By: Ruby Thompson
“In-Betweener?” My mom questioned.
“Yup. That’s exactly what I am.” And at that point, I was convinced that was all I’d ever be.
Okay, yes, in-betweener is a totally made up word. But it describes exactly how I felt all throughout high school and exactly how thousands of other high school kids feel. I wasn’t the best player on the team, but I wasn’t dragging us down either. I took some really hard classes, but I also took some really easy ones. I did well in the things I tried, but I was never “the best” at absolutely anything. I was the poster child of mediocrity – or so I thought.
This deep-rooted feeling of being ordinary turned that “leadership” section of college applications into a nightmare. I never tried to be in charge of anything because I truly believed I was better off being told what to do. Once someone told me what to do, I knew I could do a great job. But nothing inside of me made me feel that I had any authority to make big decisions. And that was exactly my problem.
What makes the president of the recycling club or the captain of the football team’s ideas better than yours? You could – and probably do – have the exact same ideas as the person in charge of you. The only difference is that they took the initiative and had the confidence to put their ideas out there. Once you get past your belief that your ideas aren’t good enough or that someone else could do better, you’ll see that “leadership” section fill up and feel an overwhelming confidence in everything you do.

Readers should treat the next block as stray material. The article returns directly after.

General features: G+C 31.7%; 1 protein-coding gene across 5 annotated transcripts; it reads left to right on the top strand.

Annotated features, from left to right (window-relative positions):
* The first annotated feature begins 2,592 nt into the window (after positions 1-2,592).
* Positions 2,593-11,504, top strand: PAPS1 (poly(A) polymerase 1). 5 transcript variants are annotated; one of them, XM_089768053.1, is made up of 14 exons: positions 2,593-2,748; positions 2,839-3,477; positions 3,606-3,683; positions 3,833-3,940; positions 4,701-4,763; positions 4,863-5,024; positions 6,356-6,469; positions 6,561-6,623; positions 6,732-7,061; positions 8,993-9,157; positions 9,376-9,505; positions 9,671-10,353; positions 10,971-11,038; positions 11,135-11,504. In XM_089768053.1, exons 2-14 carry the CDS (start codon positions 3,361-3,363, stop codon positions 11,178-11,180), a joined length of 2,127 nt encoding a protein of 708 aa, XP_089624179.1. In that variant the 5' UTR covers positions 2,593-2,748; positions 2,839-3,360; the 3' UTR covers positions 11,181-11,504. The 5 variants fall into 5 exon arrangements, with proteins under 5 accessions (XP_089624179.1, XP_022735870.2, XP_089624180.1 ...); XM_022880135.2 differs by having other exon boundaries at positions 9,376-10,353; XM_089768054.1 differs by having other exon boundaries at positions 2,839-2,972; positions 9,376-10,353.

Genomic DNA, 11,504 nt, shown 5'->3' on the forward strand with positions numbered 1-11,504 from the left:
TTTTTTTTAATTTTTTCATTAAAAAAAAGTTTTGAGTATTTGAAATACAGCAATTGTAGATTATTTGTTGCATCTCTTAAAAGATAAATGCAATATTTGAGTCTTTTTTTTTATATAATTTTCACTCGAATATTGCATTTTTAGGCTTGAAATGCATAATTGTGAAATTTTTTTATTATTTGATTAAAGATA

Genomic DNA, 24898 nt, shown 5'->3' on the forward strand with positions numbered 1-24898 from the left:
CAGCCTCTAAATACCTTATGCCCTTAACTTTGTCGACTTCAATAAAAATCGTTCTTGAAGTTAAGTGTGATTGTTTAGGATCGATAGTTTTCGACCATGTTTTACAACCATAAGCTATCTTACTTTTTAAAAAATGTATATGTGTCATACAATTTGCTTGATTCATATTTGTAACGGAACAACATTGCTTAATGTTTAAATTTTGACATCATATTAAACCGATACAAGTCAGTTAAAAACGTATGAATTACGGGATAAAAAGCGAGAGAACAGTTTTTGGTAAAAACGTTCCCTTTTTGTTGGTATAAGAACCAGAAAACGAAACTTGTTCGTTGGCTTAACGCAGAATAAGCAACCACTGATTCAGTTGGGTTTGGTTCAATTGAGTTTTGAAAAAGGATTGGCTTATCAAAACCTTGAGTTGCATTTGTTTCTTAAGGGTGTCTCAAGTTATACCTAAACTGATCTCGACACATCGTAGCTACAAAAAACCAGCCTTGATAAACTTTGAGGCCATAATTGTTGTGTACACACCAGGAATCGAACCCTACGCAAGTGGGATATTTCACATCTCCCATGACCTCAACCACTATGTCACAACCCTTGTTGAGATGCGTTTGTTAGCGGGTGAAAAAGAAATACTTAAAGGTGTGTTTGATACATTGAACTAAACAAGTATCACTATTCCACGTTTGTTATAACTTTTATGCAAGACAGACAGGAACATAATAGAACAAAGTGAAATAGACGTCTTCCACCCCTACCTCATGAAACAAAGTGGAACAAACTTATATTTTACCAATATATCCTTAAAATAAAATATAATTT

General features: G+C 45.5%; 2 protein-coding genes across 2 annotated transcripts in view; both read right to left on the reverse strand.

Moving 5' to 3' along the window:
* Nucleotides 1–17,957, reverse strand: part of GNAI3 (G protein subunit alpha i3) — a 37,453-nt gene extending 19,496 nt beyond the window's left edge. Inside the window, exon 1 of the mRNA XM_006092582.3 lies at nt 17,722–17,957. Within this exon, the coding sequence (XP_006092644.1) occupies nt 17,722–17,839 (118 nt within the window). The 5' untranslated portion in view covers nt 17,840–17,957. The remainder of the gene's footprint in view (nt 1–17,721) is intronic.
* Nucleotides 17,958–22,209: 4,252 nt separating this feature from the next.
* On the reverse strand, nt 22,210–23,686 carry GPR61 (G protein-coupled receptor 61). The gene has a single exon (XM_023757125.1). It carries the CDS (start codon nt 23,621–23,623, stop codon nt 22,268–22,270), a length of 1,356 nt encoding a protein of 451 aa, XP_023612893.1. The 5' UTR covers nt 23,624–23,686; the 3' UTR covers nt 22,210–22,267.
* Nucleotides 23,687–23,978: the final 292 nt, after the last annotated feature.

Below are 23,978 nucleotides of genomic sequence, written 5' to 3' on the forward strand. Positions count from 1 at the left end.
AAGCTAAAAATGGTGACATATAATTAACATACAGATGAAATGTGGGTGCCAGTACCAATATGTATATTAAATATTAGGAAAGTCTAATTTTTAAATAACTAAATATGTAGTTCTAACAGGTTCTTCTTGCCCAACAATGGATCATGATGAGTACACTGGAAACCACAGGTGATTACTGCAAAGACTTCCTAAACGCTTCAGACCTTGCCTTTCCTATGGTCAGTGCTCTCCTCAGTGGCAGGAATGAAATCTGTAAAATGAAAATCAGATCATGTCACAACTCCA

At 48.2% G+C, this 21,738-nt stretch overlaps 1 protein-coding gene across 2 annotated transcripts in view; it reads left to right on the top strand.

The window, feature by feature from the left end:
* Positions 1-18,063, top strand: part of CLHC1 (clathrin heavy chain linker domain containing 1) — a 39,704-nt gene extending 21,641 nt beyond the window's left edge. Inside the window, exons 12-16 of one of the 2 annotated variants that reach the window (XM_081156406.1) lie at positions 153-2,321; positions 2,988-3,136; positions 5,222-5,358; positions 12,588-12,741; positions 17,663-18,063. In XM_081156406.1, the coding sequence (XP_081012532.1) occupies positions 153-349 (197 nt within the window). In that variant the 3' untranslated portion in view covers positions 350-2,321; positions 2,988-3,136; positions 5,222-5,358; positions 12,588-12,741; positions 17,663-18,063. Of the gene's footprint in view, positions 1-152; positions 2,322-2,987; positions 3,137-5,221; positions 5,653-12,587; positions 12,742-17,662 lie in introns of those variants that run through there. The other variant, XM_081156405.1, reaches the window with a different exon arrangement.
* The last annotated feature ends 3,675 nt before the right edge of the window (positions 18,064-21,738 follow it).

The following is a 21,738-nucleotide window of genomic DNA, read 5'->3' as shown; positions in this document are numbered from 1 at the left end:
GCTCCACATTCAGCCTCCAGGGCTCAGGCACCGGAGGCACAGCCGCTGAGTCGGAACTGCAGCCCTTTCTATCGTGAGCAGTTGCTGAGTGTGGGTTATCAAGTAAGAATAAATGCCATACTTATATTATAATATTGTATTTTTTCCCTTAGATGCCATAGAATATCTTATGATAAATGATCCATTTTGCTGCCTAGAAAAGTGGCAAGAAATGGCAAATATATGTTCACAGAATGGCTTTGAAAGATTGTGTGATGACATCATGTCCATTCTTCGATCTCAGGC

It took me until I graduated high school and went off to college to realize my potential and understand that my success was in my own hands. I was in charge, and I began to lead myself through my exhausting and exhilarating freshman year. I set out to make new friends, get good grades, and get as involved as possible. I suddenly became the leader in group projects and a leading voice in class discussions. I stepped out from between the shadows and showed my true colors.
Don’t let the comfort of being an in-betweener keep you from stepping up to the plate. Get out there and take charge. I don’t see myself as an in-betweener anymore – and neither should you.
Have confidence and stand behind everything you do. Start by getting out of your comfort zone and out of the in-between. You’ll be thankful that you did.